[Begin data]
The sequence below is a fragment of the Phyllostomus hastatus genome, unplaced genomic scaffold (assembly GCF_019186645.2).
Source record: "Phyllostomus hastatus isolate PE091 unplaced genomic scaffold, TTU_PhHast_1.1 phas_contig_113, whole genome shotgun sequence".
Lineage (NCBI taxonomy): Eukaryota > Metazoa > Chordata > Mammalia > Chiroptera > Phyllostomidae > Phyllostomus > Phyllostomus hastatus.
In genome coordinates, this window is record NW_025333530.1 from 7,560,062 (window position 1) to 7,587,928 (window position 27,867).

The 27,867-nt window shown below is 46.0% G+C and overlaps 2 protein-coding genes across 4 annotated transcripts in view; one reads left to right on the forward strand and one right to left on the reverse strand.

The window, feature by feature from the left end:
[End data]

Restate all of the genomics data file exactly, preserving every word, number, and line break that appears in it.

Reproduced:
The sequence below is a fragment of the Phyllostomus hastatus genome, unplaced genomic scaffold (assembly GCF_019186645.2).
Source record: "Phyllostomus hastatus isolate PE091 unplaced genomic scaffold, TTU_PhHast_1.1 phas_contig_113, whole genome shotgun sequence".
Lineage (NCBI taxonomy): Eukaryota > Metazoa > Chordata > Mammalia > Chiroptera > Phyllostomidae > Phyllostomus > Phyllostomus hastatus.
In genome coordinates, this window is record NW_025333530.1 from 7,560,062 (window position 1) to 7,587,928 (window position 27,867).

The 27,867-nt window shown below is 46.0% G+C and overlaps 2 protein-coding genes across 4 annotated transcripts in view; one reads left to right on the forward strand and one right to left on the reverse strand.

The window, feature by feature from the left end: